Before she left, though, one of her patients passed out, and we had to call a Rapid Response. Three of us picked up the patient and put him back in bed. By the time the RR team was there he was coming back around.

The other nurse finally gave me report on my patients and left me to do all the charting on the Rapid Response. I monitored the vitals of the patient that had passed out. His blood pressure was unstable and dropping and his labs came back with a high lactic acid (a marker of septic shock). I talked to the hospitalist NP and called the surgeon, but I was already giving him a fluid bolus that had been ordered. His blood pressure came back up, and the surgeon came in to see him and left, telling me to call her if anything changed.

I finally escaped to one of my other patient rooms to hang a blood transfusion that she needed. I was trying to assess my other two patients when an aide came and told me that my patient that had passed out had been ordered a stat CT by the hospitalist. I went into his room to check on him and found that his blood pressure had again dropped exceptionally fast in a short amount of time.

At the advice of a more experienced nurse I called the NP to ask if she wanted me to send the patient to CT when his vitals were so unstable. The NP said that she would come see him.

The NP hung out on the floor with us while we gave the patient another bolus. One of the other nurses stood there and squeezed the bolus into the IV because the IV pump couldn’t give it as fast as it needed given. The patient’s BP had continued to drop but came back up again after the bolus. The nighttime hospitalist doctor that worked with the NP came to see the patient. At their instructions I called the surgeon again, telling her how sick the patient was and that the hospitalist wanted him transferred to the ICU.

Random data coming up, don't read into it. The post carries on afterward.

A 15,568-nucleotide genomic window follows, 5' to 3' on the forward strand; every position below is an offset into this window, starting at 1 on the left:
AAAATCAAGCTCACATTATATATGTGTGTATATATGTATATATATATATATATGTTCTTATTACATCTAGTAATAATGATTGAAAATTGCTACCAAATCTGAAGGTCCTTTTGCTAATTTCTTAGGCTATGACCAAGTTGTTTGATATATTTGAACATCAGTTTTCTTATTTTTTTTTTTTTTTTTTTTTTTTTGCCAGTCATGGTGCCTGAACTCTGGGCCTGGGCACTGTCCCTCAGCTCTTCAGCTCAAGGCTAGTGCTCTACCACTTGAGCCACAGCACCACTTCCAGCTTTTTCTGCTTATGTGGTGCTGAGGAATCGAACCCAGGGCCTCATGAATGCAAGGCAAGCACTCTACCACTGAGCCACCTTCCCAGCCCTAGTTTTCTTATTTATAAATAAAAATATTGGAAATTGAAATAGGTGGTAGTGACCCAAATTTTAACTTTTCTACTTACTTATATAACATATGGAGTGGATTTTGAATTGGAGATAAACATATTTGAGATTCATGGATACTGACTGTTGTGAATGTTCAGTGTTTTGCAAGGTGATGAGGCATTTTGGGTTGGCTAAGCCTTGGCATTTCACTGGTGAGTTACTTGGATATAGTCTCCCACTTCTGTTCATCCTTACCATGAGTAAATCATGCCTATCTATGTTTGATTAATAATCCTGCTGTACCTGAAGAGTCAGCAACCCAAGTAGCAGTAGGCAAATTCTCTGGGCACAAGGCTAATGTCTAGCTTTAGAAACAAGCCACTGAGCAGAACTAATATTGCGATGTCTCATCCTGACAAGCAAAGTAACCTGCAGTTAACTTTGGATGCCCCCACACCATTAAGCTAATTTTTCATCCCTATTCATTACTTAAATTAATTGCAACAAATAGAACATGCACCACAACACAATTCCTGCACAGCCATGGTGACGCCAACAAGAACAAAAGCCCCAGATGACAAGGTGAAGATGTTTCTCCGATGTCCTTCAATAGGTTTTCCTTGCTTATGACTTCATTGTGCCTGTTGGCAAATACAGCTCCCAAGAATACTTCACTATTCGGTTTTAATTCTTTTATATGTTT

The transfer finally went through and the patient left the floor a few minutes before my shift ended. I was relieved to see him go. I was at work until almost 5 am finishing up my paperwork and charting.


After that shift I went home and slept about two hours before dragging myself out of bed to pull together a baby shower I was planning for a lady that needed one at Crossroads Crisis Pregnancy Center. I got all my food and gifts together and managed to sit down and drink some coffee before it was time to go.

With the coffee in my system, I had a good time. The lady only spoke Spanish, but the translator was a gem. My mom and two church friends and I watched while she opened the gifts we had brought.

After the woman had opened the one gift, a small baby bath from my friend Lily, the translator translated, “It is marvelous how God works things out! Her husband was just looking at this same thing in Walmart the other day!”

It was a beautiful way to spend the day, actually, following my nightmare night-shift.


Yesterday when I got to work, one of the nurses told me that the patient we transferred had ended up dying.

A few hours later, I was in a room with a patient when I heard one of my favorite Christmas songs playing on the TV. The dead will live again… The lame will leap, the dumb will speak, the praises of the lamb…

My patient lay in the bed a few feet away, bedbound from multiple strokes, unable to even speak to express himself. One of my patients had just died weeks before Christmas. I tried to understand, thinking possibly there was a moral, but gave it up in the busyness of the moment. Still the song kept playing, and it was strangely comforting.

Mary did you know that your baby boy is Lord of all creation? Mary did you know that your baby boy will one day rule the nations?

This Post Has 2 Comments

  1. This was very interesting for me to read! I actually like your moral-less posts a whole lot. You have a way of writing that would make anything interesting 🙂 I especially enjoy all the little details you add in!

    1. Why, thank you, friend! 😊 I’m glad you enjoyed it!

Leave a Reply